DNC Announces Four More Democrat Primary Debates

Members of the media are given a preview of the debate hall at the Wynn Hotel in Las Vegas, Nevada on October 13, 2015, hours before the first Democratic Presidential Debate. After ignoring her chief rival for months, White House heavyweight contender Hillary Clinton steps into the ring Tuesday to …

The Democratic National Committee (DNC) announced on Thursday four more Democrat primary debates slated for the new year, one in each key early primary state – Iowa, New Hampshire, Nevada, and South Carolina – ahead of their respective elections.

Four more debates have been scheduled in the new year. The first will be held in Des Moines, Iowa, on January 14, 2020 – less than a month before the Iowa caucuses. CNN will partner with a local newspaper to host the debate, the Hollywood Reporter writes.

A debate at Saint Anselm College in Manchester, New Hampshire, will follow on February 7, hosted by WMUR-TV and Apple News. Less than two weeks later, NBC News and MSNBC will host the February 19 debate in Las Vegas, Nevada, partnering with a local newspaper, per the Hollywood Reporter. The following week, on February 25, CBS News will partner with the Congressional Black Caucus Institute to host a debate in Charleston, South Carolina.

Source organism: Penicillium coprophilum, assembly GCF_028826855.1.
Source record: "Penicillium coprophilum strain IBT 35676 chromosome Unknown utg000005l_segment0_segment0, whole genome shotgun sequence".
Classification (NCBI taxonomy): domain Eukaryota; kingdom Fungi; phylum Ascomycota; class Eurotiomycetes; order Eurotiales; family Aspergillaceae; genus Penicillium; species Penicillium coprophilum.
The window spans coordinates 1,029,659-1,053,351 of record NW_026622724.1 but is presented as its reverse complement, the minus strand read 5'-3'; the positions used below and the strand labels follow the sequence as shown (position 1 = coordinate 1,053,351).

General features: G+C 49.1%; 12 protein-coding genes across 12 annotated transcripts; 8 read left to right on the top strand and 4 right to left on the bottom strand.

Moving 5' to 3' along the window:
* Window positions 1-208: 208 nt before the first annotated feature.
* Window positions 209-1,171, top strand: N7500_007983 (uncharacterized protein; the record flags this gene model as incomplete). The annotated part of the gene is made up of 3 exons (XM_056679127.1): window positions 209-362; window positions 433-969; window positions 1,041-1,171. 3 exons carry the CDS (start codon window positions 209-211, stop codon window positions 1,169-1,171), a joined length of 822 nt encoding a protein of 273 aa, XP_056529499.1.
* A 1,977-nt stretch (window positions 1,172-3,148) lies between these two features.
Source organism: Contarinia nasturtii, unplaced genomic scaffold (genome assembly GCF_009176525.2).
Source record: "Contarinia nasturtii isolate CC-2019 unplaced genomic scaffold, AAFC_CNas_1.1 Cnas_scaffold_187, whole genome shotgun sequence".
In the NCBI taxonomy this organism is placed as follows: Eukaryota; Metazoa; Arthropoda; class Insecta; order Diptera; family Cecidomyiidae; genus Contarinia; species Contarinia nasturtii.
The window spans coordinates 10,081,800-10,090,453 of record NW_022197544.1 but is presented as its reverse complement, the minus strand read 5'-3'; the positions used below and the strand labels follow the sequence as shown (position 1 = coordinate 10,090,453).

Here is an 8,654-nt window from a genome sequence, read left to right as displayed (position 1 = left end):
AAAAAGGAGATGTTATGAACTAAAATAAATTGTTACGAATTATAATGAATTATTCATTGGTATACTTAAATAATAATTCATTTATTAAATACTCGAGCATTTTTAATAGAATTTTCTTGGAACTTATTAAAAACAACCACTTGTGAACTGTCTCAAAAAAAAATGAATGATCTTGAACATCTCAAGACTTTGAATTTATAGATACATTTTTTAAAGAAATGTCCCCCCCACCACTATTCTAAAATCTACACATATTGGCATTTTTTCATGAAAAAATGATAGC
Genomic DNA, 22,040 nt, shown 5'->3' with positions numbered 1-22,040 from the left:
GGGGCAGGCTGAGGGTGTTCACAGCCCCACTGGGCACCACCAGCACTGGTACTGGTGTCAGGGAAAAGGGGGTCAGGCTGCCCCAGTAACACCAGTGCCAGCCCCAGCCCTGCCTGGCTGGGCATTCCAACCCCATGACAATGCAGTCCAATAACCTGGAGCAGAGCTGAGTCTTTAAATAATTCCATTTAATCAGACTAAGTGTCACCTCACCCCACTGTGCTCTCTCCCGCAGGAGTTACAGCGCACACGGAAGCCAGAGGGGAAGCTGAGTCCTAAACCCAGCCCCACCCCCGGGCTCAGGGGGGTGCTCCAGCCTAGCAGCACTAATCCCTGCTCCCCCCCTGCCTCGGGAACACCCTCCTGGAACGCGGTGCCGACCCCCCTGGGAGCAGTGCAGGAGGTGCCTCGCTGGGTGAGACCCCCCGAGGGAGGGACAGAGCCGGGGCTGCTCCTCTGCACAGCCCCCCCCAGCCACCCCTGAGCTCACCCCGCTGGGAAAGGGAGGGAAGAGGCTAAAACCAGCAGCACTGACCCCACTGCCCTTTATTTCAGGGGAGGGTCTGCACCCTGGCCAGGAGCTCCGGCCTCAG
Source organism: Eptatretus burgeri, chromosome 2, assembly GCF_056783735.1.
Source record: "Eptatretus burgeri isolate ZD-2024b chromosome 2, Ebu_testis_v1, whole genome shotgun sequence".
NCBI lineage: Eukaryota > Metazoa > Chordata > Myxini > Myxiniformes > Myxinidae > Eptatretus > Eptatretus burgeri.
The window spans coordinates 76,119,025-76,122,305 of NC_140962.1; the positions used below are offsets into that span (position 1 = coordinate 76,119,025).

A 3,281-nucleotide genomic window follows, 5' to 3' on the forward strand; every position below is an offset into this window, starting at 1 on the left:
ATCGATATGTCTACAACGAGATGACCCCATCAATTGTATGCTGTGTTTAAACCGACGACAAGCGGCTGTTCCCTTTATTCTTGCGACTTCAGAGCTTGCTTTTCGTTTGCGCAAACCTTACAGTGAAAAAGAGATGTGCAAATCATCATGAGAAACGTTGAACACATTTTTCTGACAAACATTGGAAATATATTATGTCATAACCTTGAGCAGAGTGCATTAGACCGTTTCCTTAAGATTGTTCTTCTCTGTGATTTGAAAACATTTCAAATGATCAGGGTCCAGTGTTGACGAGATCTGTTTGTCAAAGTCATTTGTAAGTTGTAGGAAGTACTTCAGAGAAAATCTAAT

The qualifying criteria and moderators have not yet been announced. The DNC said it will announce both “at a future date.”

Thursday marks the deadline to qualify for the Politico and PBS debate on December 19. Seven candidates have reached the donor and polling requirements: Joe Biden (D), Sen. Bernie Sanders (I-VT), Sen. Elizabeth Warren (D-MA), Sen. Amy Klobuchar (D-MN), Mayor Pete Buttigieg (D), Tom Steyer (D), and Andrew Yang (D).

Rep. Tulsi Gabbard (D-HI), who is just one poll short of qualifying, stated she will not attend the debate, even if she meets the requirements in time.

“For a number of reasons, I have decided not to attend the December 19th ‘debate’ — regardless of whether or not there are qualifying polls,” she announced this week.

“I instead choose to spend that precious time directly meeting with and hearing from the people of New Hampshire and South Carolina,” she added:


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